And now we have another convert to the bull cause. Fund manager Hugh Hendry has hardly nurtured the image of a shy retiring violet during the course of his career to date, so his recent volte-face on markets garnered a fair degree of attention. In his December letter to investors he wrote the following:
"This is what I fear most today: being bearish and so continuing to not make any money even as the monetary authorities shower us with the ill thought-out generosity of their stance and markets melt up. Our resistance of Fed generosity has been pretty costly for all of us so far. To keep resisting could end up being unforgivably costly."
Hendry sums up his new acceptance of risk in six words: 
"Just be long. Pretty much anything." 
Will Hendry's surrender to monetary forces equate to Newton's re-entry into South Sea shares or Druckenmiller's dotcom capitulation in the face of crowd hysteria? Time, as ever, will tell. In the meantime, call us old-fashioned, but rather than submit to buying "pretty much anything", we're able to square the circle of investing rationally in a QE-manic world by sailing close to the Ben Graham shoreline.
Firstly, we're investors and not speculators. (As Shakespeare's Polonius counselled: "To thine own self be true".) Secondly, our portfolio returns aren't exclusively linked to the last available price on some stock exchange; we invest across credit instruments; equity instruments; uncorrelated funds, and real assets, so we have no great dependence on equity markets alone. Where we do choose to invest in stocks (as opposed to feel compelled to chase them higher), we only see advantage in favouring the ownership of businesses that offer compelling valuations to prospective investors (Graham referred to this as a 'margin of safety') – or in locating managers capable of identifying such businesses.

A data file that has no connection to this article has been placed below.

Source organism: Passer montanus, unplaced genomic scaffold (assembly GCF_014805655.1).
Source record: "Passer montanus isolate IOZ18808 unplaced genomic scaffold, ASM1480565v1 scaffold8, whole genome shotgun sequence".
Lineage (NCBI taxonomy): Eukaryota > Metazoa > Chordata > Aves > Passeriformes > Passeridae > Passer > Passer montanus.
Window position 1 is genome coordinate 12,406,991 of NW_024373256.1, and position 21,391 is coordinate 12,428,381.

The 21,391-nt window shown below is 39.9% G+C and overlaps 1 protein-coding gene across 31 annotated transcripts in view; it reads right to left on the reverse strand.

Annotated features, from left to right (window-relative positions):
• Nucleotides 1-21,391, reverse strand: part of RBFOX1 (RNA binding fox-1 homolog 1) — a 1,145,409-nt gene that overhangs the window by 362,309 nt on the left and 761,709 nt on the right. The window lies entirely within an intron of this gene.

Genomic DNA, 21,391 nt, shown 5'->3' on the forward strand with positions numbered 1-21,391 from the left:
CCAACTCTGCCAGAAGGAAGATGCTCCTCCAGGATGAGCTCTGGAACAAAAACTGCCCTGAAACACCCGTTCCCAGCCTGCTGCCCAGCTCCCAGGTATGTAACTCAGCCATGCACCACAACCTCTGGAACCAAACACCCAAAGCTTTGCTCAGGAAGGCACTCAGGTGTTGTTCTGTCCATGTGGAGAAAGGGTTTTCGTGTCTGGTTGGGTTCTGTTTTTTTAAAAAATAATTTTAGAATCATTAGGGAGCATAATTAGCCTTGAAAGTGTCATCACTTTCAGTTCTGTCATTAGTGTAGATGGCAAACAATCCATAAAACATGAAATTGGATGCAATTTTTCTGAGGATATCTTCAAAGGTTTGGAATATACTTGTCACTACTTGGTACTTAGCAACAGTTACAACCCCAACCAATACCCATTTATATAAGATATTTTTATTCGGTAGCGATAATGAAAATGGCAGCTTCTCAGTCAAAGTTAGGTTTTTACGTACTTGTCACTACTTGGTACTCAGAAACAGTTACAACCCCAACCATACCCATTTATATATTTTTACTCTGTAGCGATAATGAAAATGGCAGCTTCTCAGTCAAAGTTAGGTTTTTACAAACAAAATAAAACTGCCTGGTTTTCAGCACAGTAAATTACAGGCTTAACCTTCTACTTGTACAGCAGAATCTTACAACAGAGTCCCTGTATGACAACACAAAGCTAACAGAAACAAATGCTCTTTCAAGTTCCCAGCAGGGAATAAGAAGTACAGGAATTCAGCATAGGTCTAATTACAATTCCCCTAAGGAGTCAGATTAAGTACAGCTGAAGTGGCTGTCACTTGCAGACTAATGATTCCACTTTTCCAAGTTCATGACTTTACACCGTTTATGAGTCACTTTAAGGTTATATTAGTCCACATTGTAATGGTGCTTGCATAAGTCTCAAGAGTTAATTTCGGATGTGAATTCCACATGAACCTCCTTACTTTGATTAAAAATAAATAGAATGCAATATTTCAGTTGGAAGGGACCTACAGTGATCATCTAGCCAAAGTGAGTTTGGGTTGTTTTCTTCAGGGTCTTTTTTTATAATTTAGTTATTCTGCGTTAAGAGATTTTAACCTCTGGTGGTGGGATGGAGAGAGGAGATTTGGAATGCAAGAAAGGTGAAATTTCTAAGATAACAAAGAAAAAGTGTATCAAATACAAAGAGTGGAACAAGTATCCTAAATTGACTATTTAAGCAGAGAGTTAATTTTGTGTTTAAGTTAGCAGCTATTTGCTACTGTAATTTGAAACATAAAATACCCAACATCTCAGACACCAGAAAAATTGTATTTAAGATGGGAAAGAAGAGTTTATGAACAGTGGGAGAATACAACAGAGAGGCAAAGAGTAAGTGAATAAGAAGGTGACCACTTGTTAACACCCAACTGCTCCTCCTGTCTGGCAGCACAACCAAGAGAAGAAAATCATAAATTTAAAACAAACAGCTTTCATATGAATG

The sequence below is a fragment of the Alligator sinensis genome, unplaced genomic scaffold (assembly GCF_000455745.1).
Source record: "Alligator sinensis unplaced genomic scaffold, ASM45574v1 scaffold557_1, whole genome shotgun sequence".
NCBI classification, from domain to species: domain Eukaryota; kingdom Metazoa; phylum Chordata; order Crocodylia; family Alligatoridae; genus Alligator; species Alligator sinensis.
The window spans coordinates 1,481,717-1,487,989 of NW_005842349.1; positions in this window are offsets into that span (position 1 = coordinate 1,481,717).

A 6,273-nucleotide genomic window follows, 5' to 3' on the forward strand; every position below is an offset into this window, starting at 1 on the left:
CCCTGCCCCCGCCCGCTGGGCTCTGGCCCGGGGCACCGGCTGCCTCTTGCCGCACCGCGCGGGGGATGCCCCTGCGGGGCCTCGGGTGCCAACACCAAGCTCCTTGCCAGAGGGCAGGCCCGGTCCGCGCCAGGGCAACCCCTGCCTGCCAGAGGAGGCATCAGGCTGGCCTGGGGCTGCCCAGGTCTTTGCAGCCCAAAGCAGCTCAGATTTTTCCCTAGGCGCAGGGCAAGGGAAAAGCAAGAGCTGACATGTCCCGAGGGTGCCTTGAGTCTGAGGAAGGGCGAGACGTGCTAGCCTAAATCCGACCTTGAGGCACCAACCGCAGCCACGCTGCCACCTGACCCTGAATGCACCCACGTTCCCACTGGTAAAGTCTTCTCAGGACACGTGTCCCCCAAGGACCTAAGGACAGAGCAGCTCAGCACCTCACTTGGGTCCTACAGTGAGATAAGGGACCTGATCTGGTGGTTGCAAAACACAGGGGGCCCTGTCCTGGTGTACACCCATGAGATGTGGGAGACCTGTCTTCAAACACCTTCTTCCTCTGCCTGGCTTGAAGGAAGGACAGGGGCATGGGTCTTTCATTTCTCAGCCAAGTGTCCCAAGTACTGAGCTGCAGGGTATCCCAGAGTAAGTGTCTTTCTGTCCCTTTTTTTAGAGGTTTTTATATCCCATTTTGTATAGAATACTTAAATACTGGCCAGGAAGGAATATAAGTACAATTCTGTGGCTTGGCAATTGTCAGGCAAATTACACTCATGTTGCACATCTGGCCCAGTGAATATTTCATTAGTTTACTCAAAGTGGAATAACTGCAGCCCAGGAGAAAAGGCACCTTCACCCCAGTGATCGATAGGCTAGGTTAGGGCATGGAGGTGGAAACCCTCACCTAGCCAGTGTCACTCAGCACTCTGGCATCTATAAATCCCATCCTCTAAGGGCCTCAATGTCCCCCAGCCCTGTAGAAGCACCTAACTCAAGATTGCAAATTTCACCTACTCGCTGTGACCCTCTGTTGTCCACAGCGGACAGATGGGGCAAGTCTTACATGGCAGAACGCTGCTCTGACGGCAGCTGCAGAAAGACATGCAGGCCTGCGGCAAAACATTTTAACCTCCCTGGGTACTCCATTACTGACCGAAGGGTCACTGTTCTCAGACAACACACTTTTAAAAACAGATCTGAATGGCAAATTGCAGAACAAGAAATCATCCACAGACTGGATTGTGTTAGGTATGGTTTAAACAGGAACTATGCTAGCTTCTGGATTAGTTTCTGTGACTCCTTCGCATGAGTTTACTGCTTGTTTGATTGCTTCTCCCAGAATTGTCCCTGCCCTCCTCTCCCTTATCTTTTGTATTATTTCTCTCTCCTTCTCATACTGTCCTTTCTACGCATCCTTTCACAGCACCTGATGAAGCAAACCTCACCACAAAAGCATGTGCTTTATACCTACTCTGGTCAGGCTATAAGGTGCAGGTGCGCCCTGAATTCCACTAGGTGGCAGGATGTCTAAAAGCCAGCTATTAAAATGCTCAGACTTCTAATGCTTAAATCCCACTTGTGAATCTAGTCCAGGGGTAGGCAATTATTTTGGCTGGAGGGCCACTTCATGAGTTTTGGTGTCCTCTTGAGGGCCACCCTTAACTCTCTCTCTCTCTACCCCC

In Buffett's words, we spend a lot of time second-guessing what we hope is a sound intellectual framework. Examples: 
  • In a world drowning in debt, if you must own bonds, own bonds issued by entities that can afford to pay you back; 
  • In a deleveraging world, favour the currencies of creditor countries over debtors; 
  • In a world beset by QE, if you must own equities, own equities supported by vast secular tailwinds and compelling valuations (for more on this, see this piece);